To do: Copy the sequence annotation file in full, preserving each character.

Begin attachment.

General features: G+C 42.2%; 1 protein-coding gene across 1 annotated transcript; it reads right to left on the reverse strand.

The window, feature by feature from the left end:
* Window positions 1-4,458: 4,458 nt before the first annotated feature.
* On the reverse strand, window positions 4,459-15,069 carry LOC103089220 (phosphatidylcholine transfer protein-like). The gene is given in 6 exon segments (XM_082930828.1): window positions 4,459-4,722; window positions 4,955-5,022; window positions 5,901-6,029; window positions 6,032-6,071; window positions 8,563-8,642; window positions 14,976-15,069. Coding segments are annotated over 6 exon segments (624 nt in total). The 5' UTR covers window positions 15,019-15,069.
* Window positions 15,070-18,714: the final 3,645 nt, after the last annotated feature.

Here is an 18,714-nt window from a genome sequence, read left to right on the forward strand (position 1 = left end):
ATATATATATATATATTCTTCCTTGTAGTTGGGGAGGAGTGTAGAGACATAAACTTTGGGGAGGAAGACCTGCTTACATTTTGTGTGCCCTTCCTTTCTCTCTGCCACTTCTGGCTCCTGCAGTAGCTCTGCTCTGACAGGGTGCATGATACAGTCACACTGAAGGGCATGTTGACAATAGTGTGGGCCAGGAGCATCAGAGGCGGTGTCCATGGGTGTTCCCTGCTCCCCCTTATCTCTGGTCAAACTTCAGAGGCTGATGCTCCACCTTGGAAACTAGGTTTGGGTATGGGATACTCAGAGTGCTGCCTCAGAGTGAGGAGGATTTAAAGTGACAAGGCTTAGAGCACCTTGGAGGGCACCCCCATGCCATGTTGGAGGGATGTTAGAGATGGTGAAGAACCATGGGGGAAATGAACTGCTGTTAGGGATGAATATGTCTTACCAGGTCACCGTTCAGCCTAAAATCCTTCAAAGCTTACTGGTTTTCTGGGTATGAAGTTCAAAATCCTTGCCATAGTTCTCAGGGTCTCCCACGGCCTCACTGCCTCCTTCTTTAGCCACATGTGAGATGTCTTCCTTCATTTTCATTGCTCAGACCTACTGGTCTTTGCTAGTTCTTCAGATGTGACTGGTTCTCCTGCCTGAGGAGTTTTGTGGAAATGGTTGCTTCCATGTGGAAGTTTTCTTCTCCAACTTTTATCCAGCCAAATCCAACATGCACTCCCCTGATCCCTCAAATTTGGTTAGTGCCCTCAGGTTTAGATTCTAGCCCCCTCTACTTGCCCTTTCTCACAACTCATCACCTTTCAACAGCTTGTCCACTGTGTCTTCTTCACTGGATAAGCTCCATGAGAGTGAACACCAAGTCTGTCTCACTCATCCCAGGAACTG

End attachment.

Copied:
General features: G+C 42.2%; 1 protein-coding gene across 1 annotated transcript; it reads right to left on the reverse strand.

The window, feature by feature from the left end:
* Window positions 1-4,458: 4,458 nt before the first annotated feature.
* On the reverse strand, window positions 4,459-15,069 carry LOC103089220 (phosphatidylcholine transfer protein-like). The gene is given in 6 exon segments (XM_082930828.1): window positions 4,459-4,722; window positions 4,955-5,022; window positions 5,901-6,029; window positions 6,032-6,071; window positions 8,563-8,642; window positions 14,976-15,069. Coding segments are annotated over 6 exon segments (624 nt in total). The 5' UTR covers window positions 15,019-15,069.
* Window positions 15,070-18,714: the final 3,645 nt, after the last annotated feature.

Here is an 18,714-nt window from a genome sequence, read left to right on the forward strand (position 1 = left end):
ATATATATATATATATTCTTCCTTGTAGTTGGGGAGGAGTGTAGAGACATAAACTTTGGGGAGGAAGACCTGCTTACATTTTGTGTGCCCTTCCTTTCTCTCTGCCACTTCTGGCTCCTGCAGTAGCTCTGCTCTGACAGGGTGCATGATACAGTCACACTGAAGGGCATGTTGACAATAGTGTGGGCCAGGAGCATCAGAGGCGGTGTCCATGGGTGTTCCCTGCTCCCCCTTATCTCTGGTCAAACTTCAGAGGCTGATGCTCCACCTTGGAAACTAGGTTTGGGTATGGGATACTCAGAGTGCTGCCTCAGAGTGAGGAGGATTTAAAGTGACAAGGCTTAGAGCACCTTGGAGGGCACCCCCATGCCATGTTGGAGGGATGTTAGAGATGGTGAAGAACCATGGGGGAAATGAACTGCTGTTAGGGATGAATATGTCTTACCAGGTCACCGTTCAGCCTAAAATCCTTCAAAGCTTACTGGTTTTCTGGGTATGAAGTTCAAAATCCTTGCCATAGTTCTCAGGGTCTCCCACGGCCTCACTGCCTCCTTCTTTAGCCACATGTGAGATGTCTTCCTTCATTTTCATTGCTCAGACCTACTGGTCTTTGCTAGTTCTTCAGATGTGACTGGTTCTCCTGCCTGAGGAGTTTTGTGGAAATGGTTGCTTCCATGTGGAAGTTTTCTTCTCCAACTTTTATCCAGCCAAATCCAACATGCACTCCCCTGATCCCTCAAATTTGGTTAGTGCCCTCAGGTTTAGATTCTAGCCCCCTCTACTTGCCCTTTCTCACAACTCATCACCTTTCAACAGCTTGTCCACTGTGTCTTCTTCACTGGATAAGCTCCATGAGAGTGAACACCAAGTCTGTCTCACTCATCCCAGGAACTG